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  • Topic: Albrecht Dürer, Hell, Engraving
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RIDER, DEATH AND DEVIL
[Not marked as such, but probably after the etching Ritter, Tod und Teufel (1513) by Albrecht Dürer (1471-1528) - PA.] WALTER HEYMANN (1882-1915)
Translated by Peter Appelbaum
WALTER HEYMANN (1882-1915)
Translated by Peter Appelbaum

A strong brave knight must always ride
With Death and Devil by his side.

The Devil is his lancer man
Sticking the soft parts when he can.
Title: Knight, Death and Devil
The Christian knight in a northern forest
Artist: Albrecht Dürer
Germany, signed and dated AD 1513
Style: Northern Renaissance
Genre: Allegorical Painting
Technique: Engraving
Title: Knight, Death and Devil
The Christian knight in a northern forest
Artist: Albrecht Dürer
Germany, signed and dated AD 1513
Style: Northern Renaissance
Genre: Allegorical Painting
Technique: Engraving

He walks behind; with owl-attack
He looks into his armoured back

The look of death is full of pain
He is the horse’s strong neck-chain.

Who begs impertinent and old
And says to the ghost-rider: hold!

The knight is sitting on his steed
His visor open due to need.

The rider stares and rides and duels
With ghostly comrade that him rules

What weighs his armour down so low
What in his saddle happens so?

A righteous knight has got to ride
With Death and Devil by his side.

Where hell does stink and boils so grim
The Devil has forged arms for him

The armour which the rider wears
Is next to helmet, sword and spears

His leg is splinted all along
He follows whom he serves so long.

But now he must continuously
Death dog-like still accompany.

He is as thin as an old man
But journeys on as best he can.

The knight with pity then is fooled
Although the rider’s lance is hurled.

Hearts blood then comes all streaming out
And death does squint round him about.

He knows the tracery of iron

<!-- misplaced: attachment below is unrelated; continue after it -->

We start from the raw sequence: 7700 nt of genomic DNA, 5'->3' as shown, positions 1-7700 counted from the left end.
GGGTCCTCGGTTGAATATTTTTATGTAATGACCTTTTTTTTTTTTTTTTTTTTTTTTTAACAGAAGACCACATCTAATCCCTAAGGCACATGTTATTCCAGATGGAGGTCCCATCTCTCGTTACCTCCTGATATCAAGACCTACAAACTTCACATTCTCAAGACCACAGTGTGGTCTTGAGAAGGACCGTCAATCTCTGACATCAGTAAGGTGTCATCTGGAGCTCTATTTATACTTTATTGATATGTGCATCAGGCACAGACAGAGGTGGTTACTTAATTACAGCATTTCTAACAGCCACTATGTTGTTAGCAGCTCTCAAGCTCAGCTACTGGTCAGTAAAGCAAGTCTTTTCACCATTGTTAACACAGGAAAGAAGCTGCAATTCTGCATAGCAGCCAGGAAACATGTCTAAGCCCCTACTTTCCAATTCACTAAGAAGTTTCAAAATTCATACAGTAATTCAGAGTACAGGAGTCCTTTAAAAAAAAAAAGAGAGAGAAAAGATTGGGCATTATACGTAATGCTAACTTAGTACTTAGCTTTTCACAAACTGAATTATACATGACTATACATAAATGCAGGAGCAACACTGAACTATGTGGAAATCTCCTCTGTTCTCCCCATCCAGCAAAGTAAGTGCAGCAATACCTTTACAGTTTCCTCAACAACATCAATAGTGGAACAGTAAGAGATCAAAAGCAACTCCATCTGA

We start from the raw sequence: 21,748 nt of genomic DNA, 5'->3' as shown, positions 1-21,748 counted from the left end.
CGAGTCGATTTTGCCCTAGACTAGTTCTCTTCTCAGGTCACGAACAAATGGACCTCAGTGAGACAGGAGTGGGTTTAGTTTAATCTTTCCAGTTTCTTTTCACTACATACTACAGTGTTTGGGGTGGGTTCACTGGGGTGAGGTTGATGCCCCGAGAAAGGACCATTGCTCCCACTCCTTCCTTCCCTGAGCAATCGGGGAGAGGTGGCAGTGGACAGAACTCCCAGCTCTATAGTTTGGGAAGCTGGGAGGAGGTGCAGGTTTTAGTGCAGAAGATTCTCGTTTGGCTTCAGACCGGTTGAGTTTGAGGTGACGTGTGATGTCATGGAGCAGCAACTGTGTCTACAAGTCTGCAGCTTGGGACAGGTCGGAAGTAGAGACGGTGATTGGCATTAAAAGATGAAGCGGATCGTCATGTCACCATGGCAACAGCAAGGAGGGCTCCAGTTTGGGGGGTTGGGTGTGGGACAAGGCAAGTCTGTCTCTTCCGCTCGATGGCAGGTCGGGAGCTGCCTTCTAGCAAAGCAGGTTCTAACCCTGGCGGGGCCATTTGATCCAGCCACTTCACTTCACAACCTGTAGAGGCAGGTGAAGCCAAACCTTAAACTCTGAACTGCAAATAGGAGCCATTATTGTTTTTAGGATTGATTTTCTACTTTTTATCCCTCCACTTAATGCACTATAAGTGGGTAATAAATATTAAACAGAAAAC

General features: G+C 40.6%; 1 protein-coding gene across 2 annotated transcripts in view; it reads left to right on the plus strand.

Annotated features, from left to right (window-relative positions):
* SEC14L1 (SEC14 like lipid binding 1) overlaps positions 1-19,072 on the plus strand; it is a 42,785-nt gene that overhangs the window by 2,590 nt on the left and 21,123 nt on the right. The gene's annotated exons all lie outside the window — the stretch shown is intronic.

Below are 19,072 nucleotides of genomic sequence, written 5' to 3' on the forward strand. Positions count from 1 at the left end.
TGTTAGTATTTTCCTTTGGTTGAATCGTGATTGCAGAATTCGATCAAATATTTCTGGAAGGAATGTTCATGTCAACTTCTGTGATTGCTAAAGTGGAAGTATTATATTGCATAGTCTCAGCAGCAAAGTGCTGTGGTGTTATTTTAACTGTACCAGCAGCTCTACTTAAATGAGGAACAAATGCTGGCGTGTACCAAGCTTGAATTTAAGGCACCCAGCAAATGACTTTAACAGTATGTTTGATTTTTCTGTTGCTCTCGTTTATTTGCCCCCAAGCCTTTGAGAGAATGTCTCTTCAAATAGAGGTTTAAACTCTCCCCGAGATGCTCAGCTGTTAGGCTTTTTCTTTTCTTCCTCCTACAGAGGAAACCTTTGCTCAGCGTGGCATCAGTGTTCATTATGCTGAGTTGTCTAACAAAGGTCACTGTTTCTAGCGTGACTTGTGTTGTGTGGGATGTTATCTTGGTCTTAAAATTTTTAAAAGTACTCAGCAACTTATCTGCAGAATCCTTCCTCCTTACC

That rib cage struck by cruel design.

He knows a steel so hard extreme
It pulls from the Last Day’s beam.

He knows about the stroke so dire
He rides his last day with his Sir
‘Though I walk through the valley of the shadow of death, I will fear no evil' (Psalm 23), could be a caption for this engraving. The horseman is the 'knight of Christ', a phrase that Dürer was to use of his contemporary Erasmus of Rotterdam, who had written a Handbook of the Christian Soldier in 1501. Death is at the horse's feet in the form of a skull, beside the plaque with Dürer's monogram. Death is also the ghastly corpse without nose or lips, who holds a hourglass up to the knight as a reminder that his time on earth is limited. The knight rides on, looking neither to the right, left, nor backwards, where the Devil, with an ingratiating grin, seems powerless while ignored. High above this dark forest rises a safe stronghold, apparently the destination of the knight's journey.

Dürer engraved three copper plates in 1513 and 1514 which have been called his Meisterstiche, or master prints, for their unequalled excellence. This print was the first, while St Jerome in his Study and Melancholia I followed in 1514. They share a similar size and format and an overall silvery tone with brilliant whites and blacks. Together the Meisterstiche represent Dürer's supreme achievement as an engraver.

E. Panofsky, The life and art of Albrecht D (Princeton University Press, 1945, 1971) *******************
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During 1513 and 1514 Dürer created the greatest of his copperplate engravings: the Knight, St Jerome in His Study, and Melencolia I - all of approximately the same size. The extensive, complex, and often contradictory literature concerning these three engravings deals largely with their enigmatic, allusive, iconographic details. Although repeatedly contested, it probably must be accepted that the engravings were intended to be interpreted together. There is general agreement, however, that Dürer, in these three master engravings, wished...
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